How long have you been working in technology for?
I have been in the technology industry for over 30 years, going back to my college days.
I have an electrical engineering degree and a graduate degree in computer science from USC. After graduate school I spent 10 years with Bell Labs in New Jersey and did everything from signal systems processing to voice encryption, the works.
I then went to Lincoln, Nebraska of all places for a small startup that was focused on security in modules, radios and cell phones. I got to experience the process of what it’s like to take a company public and then came up north to join Digi International in 2000 as part of a turnaround with a new management plan.
So my last 16 years have been with Digi as we continue transforming in the internet of things space. I also accumulated 16 patents along the way.
What are you focused on right now?
My primary focus is making connectivity and IoT really easy. Tying embedded products to things have have never been connected before and integrating them as applications. That’s the single hardest thing — it’s got to be easy and secure, and a broad offering. I spent a lot of time talking with customers, to marry their needs with technology.
The IoT ecosystem is not about just one piece of technology, but about stiching things together to drive business value.
What are the some of the technologies within your company and IT environment?
I’m externally focused, so for me, the big area is wireless — Bluetooth, ZigBee, Narrowband, etc. — a applications embedded within there, and especially security. I think security as less of a technology and more of a methodology in the IoT/M2M world.
Even though I’m not responsible for internal IT, what we try to do is to use all of our own technology internally to test drive our own processes. Because if it’s not good enough for us, it won’t be for someone else.
How do you ensure that plans, projects and objectives are aligned with business outcomes?
That’s a good question. When I meet with customers the big question is: “What is your pain point?”. Beyond an IoT strategy, what are you really trying to solve? How do you want to increase revenue or decrease cost with Digi’s solutions? You have to start with the real objectives and put together a plan that aligns with that.
What is the size of your department and how is it organized/managed?
As the manager of R&D, I have 130 reports developing Digi’s own products and offerings, organized in areas of: cloud, cellular, embedded, and quality. In addition to those 130, we also have another 30 or so involved with professional service development for customers directly.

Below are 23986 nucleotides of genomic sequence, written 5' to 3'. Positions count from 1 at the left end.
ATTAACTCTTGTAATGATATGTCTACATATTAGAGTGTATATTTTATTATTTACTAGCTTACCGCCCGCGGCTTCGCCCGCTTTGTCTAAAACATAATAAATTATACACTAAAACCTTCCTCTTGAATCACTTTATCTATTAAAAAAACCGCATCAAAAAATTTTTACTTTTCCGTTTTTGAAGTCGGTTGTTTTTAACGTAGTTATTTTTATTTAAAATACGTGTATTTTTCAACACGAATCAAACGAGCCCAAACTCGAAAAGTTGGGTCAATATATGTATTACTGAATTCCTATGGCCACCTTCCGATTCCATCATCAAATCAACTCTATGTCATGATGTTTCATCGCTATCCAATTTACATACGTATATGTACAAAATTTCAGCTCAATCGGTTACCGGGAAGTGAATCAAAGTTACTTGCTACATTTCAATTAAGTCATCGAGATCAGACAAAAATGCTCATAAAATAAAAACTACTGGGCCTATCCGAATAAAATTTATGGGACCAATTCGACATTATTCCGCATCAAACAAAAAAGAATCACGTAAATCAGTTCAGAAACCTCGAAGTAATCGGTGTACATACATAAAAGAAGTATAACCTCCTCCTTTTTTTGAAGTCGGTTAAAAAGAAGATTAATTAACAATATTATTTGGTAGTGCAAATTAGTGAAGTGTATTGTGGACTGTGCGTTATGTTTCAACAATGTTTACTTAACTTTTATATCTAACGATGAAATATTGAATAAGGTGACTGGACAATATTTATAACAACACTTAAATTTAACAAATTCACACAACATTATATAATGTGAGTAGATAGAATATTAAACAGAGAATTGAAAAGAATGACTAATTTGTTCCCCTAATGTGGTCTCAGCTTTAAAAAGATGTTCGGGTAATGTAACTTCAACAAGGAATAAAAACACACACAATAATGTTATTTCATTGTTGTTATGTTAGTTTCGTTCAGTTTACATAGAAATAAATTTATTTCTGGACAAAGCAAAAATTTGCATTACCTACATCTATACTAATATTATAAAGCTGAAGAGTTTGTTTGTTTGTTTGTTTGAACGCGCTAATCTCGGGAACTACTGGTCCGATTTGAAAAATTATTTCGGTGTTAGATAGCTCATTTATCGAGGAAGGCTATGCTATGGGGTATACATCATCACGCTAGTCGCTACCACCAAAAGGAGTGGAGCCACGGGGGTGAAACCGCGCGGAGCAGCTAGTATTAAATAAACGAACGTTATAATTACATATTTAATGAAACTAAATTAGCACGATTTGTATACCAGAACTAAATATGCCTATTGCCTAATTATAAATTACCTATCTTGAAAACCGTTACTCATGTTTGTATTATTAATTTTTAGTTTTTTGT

How does your company approach recruiting and retention for technical positions in an increasingly competitive market?
A lot of people may think the key to hiring great engineers is just about a competitive salary. While of course we have to pay attention to that, what I’ve found is that if we’re providing engineers with interesting and challenging work, along with the resources to excel, then they will stay for a long time.
How do you personally keep up with the ever changing technology landscape?
I spend a lot of time traveling for work conferences like mobile world congress, ces and other trade forums. I’m also chair of the IoT M2M Council, a worldwide organization that brings adopters and suppliers together. I spend a lot of time there. I’m also on the IoT Fuse advisory board here locally. A lot of learning through reading and synthesizing.
What excites you about where technology is heading?
The most exciting thing is how we’re connecting things in ways like never before. There’s so many new business models emerging and some are really changing culture and how we do things. Look at low power wide area networks and how cellular is going to be transformed over the next few years. Everything will be cellular and tied to the cloud, completely different from how we were thinking not that long ago.
What concerns you about where technology is heading?
My biggest concern is security and the lack of concern with security. There are a lot of great tools and frameworks out there, but I run into more scenarios that I care to admit whereby security is an afterthought. We need a new mindset of security on the front end. We need to think more like hackers.
What are you into outside of technology?
I’m a tinkerer at heart, not just electronic stuff but different materials like wood and metal. I do a lot of running, I play music, and my favorite thing is traveling with the family in search of new experiences. Anything from camping to London.
Is there anything else you would like to add?
It’s a great time to be involved in technology. I feel blessed to be on earth at this time given the pace of change, and I’m sure that a decade from now things will be going even faster. As part of this company it’s fun to see the difference we are making around the world.